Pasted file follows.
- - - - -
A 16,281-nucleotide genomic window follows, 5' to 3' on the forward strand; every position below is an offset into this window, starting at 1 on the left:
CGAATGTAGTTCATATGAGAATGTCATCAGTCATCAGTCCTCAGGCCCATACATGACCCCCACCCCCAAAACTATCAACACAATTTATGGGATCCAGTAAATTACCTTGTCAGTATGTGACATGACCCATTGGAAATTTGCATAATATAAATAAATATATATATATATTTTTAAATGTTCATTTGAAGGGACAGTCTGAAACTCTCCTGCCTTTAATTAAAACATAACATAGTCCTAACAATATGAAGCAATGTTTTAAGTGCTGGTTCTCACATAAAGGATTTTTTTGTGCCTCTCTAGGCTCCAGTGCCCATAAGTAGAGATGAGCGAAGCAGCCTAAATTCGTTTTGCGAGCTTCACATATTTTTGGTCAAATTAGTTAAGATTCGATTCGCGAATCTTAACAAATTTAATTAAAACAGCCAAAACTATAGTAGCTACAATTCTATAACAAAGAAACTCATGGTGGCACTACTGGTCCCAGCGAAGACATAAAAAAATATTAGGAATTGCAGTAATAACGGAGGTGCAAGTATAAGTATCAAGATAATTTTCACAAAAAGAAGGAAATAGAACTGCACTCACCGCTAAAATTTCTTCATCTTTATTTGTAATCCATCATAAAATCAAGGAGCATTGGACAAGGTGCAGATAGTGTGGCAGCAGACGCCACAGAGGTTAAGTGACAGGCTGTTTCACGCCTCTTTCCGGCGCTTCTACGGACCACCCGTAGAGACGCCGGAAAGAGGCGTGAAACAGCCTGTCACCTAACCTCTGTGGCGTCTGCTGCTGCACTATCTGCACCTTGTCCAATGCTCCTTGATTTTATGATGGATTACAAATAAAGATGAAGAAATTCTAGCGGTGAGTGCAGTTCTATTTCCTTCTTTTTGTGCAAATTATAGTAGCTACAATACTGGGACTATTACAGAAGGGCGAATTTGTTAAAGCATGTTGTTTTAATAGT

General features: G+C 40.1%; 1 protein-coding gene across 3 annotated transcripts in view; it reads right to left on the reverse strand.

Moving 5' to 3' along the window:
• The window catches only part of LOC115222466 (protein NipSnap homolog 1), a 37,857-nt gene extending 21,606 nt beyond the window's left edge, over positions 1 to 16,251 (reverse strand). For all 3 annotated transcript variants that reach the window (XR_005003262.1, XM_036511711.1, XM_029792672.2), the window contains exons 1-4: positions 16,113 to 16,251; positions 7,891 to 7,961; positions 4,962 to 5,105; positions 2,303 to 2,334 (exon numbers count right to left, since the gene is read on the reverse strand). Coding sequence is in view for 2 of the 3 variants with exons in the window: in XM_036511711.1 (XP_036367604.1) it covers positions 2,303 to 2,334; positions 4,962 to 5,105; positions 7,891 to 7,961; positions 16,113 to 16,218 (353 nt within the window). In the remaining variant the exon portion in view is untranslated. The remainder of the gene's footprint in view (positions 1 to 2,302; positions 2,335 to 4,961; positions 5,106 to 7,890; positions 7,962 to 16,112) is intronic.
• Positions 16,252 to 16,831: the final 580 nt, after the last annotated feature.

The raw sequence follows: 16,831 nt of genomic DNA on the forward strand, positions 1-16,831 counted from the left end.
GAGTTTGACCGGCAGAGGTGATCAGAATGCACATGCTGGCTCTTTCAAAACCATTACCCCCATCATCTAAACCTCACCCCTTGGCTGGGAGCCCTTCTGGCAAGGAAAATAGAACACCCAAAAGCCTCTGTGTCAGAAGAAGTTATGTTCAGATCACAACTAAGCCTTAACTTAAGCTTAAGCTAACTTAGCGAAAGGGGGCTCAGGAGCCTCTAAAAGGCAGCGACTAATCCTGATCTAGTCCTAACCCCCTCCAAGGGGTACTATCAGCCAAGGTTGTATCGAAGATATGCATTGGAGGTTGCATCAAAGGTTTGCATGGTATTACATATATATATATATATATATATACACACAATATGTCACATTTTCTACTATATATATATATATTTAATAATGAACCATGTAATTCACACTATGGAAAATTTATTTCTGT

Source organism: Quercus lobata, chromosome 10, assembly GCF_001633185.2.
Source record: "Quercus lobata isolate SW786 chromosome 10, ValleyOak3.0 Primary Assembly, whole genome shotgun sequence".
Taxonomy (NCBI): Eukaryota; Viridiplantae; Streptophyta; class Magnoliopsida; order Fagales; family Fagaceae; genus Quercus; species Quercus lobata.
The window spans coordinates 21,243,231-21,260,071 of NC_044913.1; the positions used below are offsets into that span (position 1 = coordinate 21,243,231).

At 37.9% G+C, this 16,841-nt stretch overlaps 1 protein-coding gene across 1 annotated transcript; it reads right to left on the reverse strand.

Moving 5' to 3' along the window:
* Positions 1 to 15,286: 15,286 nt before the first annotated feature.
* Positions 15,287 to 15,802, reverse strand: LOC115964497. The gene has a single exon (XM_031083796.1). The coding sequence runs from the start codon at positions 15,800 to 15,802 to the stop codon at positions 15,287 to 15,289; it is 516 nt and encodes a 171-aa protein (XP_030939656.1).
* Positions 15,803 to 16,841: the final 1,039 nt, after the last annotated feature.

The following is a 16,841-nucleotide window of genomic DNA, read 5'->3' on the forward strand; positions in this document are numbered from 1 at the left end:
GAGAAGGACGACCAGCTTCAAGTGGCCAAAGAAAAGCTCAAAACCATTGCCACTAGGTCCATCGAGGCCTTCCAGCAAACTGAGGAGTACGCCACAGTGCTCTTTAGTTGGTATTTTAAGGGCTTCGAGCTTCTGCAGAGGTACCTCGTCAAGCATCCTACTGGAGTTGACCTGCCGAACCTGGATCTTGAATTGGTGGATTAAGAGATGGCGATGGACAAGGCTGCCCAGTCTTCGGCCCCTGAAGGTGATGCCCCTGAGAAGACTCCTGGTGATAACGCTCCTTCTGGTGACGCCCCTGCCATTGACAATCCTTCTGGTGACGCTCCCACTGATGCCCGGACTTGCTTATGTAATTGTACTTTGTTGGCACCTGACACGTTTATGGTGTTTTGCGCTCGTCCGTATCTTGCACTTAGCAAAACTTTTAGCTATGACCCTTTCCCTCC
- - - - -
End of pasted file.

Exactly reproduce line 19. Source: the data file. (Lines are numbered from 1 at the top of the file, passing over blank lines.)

GAGAAGGACGACCAGCTTCAAGTGGCCAAAGAAAAGCTCAAAACCATTGCCACTAGGTCCATCGAGGCCTTCCAGCAAACTGAGGAGTACGCCACAGTGCTCTTTAGTTGGTATTTTAAGGGCTTCGAGCTTCTGCAGAGGTACCTCGTCAAGCATCCTACTGGAGTTGACCTGCCGAACCTGGATCTTGAATTGGTGGATTAAGAGATGGCGATGGACAAGGCTGCCCAGTCTTCGGCCCCTGAAGGTGATGCCCCTGAGAAGACTCCTGGTGATAACGCTCCTTCTGGTGACGCCCCTGCCATTGACAATCCTTCTGGTGACGCTCCCACTGATGCCCGGACTTGCTTATGTAATTGTACTTTGTTGGCACCTGACACGTTTATGGTGTTTTGCGCTCGTCCGTATCTTGCACTTAGCAAAACTTTTAGCTATGACCCTTTCCCTCC